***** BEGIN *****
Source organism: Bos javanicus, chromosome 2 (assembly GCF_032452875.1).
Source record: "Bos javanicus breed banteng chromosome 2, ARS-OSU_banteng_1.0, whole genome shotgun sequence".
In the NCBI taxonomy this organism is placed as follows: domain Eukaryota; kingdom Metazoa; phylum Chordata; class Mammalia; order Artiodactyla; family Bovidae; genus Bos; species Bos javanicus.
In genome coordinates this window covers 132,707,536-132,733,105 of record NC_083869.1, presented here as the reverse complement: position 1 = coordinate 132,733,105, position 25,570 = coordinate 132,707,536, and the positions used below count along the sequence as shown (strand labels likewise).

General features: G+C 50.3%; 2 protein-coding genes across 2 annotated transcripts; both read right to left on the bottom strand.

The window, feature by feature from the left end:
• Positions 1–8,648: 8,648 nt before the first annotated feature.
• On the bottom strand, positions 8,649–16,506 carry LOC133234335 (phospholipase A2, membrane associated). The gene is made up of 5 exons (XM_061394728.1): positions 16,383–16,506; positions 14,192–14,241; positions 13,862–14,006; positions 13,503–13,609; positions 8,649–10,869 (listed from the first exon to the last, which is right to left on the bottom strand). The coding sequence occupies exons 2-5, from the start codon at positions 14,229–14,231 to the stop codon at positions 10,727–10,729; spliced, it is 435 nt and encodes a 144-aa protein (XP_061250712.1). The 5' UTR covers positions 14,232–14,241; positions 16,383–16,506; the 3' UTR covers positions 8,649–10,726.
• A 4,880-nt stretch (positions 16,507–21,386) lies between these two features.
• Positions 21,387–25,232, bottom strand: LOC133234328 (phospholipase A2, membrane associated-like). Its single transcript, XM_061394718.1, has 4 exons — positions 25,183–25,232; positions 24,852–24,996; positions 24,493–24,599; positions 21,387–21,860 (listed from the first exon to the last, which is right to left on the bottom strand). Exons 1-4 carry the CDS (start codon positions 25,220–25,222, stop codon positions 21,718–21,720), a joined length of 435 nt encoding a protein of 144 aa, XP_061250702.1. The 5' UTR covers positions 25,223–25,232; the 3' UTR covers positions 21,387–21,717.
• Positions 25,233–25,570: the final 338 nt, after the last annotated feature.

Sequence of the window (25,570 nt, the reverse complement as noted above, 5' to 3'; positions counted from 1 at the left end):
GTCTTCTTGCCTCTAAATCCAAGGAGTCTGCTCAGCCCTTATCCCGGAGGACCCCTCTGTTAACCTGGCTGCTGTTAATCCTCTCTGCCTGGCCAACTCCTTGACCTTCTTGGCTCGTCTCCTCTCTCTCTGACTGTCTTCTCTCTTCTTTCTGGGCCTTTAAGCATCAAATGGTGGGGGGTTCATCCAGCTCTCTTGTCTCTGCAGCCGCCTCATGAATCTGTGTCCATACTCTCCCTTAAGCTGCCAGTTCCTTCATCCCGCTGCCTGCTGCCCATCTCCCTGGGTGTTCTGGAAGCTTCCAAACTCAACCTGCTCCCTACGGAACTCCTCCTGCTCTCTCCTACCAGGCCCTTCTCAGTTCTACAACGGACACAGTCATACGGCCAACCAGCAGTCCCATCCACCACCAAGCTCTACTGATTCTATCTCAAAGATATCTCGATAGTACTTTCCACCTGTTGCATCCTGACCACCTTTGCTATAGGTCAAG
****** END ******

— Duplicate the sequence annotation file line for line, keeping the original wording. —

Source organism: Bos javanicus, chromosome 2 (assembly GCF_032452875.1).
Source record: "Bos javanicus breed banteng chromosome 2, ARS-OSU_banteng_1.0, whole genome shotgun sequence".
In the NCBI taxonomy this organism is placed as follows: domain Eukaryota; kingdom Metazoa; phylum Chordata; class Mammalia; order Artiodactyla; family Bovidae; genus Bos; species Bos javanicus.
In genome coordinates this window covers 132,707,536-132,733,105 of record NC_083869.1, presented here as the reverse complement: position 1 = coordinate 132,733,105, position 25,570 = coordinate 132,707,536, and the positions used below count along the sequence as shown (strand labels likewise).

General features: G+C 50.3%; 2 protein-coding genes across 2 annotated transcripts; both read right to left on the bottom strand.

The window, feature by feature from the left end:
• Positions 1–8,648: 8,648 nt before the first annotated feature.
• On the bottom strand, positions 8,649–16,506 carry LOC133234335 (phospholipase A2, membrane associated). The gene is made up of 5 exons (XM_061394728.1): positions 16,383–16,506; positions 14,192–14,241; positions 13,862–14,006; positions 13,503–13,609; positions 8,649–10,869 (listed from the first exon to the last, which is right to left on the bottom strand). The coding sequence occupies exons 2-5, from the start codon at positions 14,229–14,231 to the stop codon at positions 10,727–10,729; spliced, it is 435 nt and encodes a 144-aa protein (XP_061250712.1). The 5' UTR covers positions 14,232–14,241; positions 16,383–16,506; the 3' UTR covers positions 8,649–10,726.
• A 4,880-nt stretch (positions 16,507–21,386) lies between these two features.
• Positions 21,387–25,232, bottom strand: LOC133234328 (phospholipase A2, membrane associated-like). Its single transcript, XM_061394718.1, has 4 exons — positions 25,183–25,232; positions 24,852–24,996; positions 24,493–24,599; positions 21,387–21,860 (listed from the first exon to the last, which is right to left on the bottom strand). Exons 1-4 carry the CDS (start codon positions 25,220–25,222, stop codon positions 21,718–21,720), a joined length of 435 nt encoding a protein of 144 aa, XP_061250702.1. The 5' UTR covers positions 25,223–25,232; the 3' UTR covers positions 21,387–21,717.
• Positions 25,233–25,570: the final 338 nt, after the last annotated feature.

Sequence of the window (25,570 nt, the reverse complement as noted above, 5' to 3'; positions counted from 1 at the left end):
GTCTTCTTGCCTCTAAATCCAAGGAGTCTGCTCAGCCCTTATCCCGGAGGACCCCTCTGTTAACCTGGCTGCTGTTAATCCTCTCTGCCTGGCCAACTCCTTGACCTTCTTGGCTCGTCTCCTCTCTCTCTGACTGTCTTCTCTCTTCTTTCTGGGCCTTTAAGCATCAAATGGTGGGGGGTTCATCCAGCTCTCTTGTCTCTGCAGCCGCCTCATGAATCTGTGTCCATACTCTCCCTTAAGCTGCCAGTTCCTTCATCCCGCTGCCTGCTGCCCATCTCCCTGGGTGTTCTGGAAGCTTCCAAACTCAACCTGCTCCCTACGGAACTCCTCCTGCTCTCTCCTACCAGGCCCTTCTCAGTTCTACAACGGACACAGTCATACGGCCAACCAGCAGTCCCATCCACCACCAAGCTCTACTGATTCTATCTCAAAGATATCTCGATAGTACTTTCCACCTGTTGCATCCTGACCACCTTTGCTATAGGTCAAG